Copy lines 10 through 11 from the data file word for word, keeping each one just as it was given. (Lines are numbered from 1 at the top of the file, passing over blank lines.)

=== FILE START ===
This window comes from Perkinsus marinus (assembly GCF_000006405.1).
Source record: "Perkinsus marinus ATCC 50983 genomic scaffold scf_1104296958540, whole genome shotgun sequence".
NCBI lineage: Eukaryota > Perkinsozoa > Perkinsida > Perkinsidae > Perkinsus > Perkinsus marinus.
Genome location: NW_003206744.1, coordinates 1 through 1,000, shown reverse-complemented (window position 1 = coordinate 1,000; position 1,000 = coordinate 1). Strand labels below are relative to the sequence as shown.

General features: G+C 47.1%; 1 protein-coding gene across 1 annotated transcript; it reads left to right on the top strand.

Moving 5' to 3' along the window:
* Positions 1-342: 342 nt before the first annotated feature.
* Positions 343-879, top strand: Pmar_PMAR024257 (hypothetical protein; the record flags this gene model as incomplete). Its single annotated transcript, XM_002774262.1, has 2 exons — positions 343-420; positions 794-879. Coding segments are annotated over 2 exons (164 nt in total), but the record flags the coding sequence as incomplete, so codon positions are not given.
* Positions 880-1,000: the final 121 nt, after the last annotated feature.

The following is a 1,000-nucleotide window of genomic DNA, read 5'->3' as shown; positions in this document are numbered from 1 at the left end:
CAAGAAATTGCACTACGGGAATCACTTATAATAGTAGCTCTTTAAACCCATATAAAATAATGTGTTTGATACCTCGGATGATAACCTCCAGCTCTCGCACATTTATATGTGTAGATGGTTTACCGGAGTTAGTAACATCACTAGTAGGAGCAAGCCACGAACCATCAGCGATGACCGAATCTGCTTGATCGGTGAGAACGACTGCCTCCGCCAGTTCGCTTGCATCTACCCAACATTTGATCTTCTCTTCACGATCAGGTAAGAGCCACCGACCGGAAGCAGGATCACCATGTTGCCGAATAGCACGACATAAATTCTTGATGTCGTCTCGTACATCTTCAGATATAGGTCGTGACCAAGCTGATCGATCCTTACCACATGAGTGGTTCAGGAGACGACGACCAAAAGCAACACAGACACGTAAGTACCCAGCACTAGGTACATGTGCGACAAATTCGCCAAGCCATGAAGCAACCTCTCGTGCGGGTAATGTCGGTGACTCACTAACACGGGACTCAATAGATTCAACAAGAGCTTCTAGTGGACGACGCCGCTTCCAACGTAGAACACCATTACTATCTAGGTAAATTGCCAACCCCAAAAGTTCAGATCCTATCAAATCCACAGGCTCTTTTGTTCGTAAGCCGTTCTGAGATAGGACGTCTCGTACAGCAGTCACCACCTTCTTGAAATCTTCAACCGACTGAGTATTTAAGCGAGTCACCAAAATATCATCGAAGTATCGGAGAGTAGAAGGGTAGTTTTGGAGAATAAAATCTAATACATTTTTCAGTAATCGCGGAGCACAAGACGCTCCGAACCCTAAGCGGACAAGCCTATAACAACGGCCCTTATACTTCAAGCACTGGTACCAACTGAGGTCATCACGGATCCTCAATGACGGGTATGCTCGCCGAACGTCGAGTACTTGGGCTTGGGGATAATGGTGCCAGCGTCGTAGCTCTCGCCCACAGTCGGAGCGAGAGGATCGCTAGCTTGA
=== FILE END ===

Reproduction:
The following is a 1,000-nucleotide window of genomic DNA, read 5'->3' as shown; positions in this document are numbered from 1 at the left end:
CAAGAAATTGCACTACGGGAATCACTTATAATAGTAGCTCTTTAAACCCATATAAAATAATGTGTTTGATACCTCGGATGATAACCTCCAGCTCTCGCACATTTATATGTGTAGATGGTTTACCGGAGTTAGTAACATCACTAGTAGGAGCAAGCCACGAACCATCAGCGATGACCGAATCTGCTTGATCGGTGAGAACGACTGCCTCCGCCAGTTCGCTTGCATCTACCCAACATTTGATCTTCTCTTCACGATCAGGTAAGAGCCACCGACCGGAAGCAGGATCACCATGTTGCCGAATAGCACGACATAAATTCTTGATGTCGTCTCGTACATCTTCAGATATAGGTCGTGACCAAGCTGATCGATCCTTACCACATGAGTGGTTCAGGAGACGACGACCAAAAGCAACACAGACACGTAAGTACCCAGCACTAGGTACATGTGCGACAAATTCGCCAAGCCATGAAGCAACCTCTCGTGCGGGTAATGTCGGTGACTCACTAACACGGGACTCAATAGATTCAACAAGAGCTTCTAGTGGACGACGCCGCTTCCAACGTAGAACACCATTACTATCTAGGTAAATTGCCAACCCCAAAAGTTCAGATCCTATCAAATCCACAGGCTCTTTTGTTCGTAAGCCGTTCTGAGATAGGACGTCTCGTACAGCAGTCACCACCTTCTTGAAATCTTCAACCGACTGAGTATTTAAGCGAGTCACCAAAATATCATCGAAGTATCGGAGAGTAGAAGGGTAGTTTTGGAGAATAAAATCTAATACATTTTTCAGTAATCGCGGAGCACAAGACGCTCCGAACCCTAAGCGGACAAGCCTATAACAACGGCCCTTATACTTCAAGCACTGGTACCAACTGAGGTCATCACGGATCCTCAATGACGGGTATGCTCGCCGAACGTCGAGTACTTGGGCTTGGGGATAATGGTGCCAGCGTCGTAGCTCTCGCCCACAGTCGGAGCGAGAGGATCGCTAGCTTGA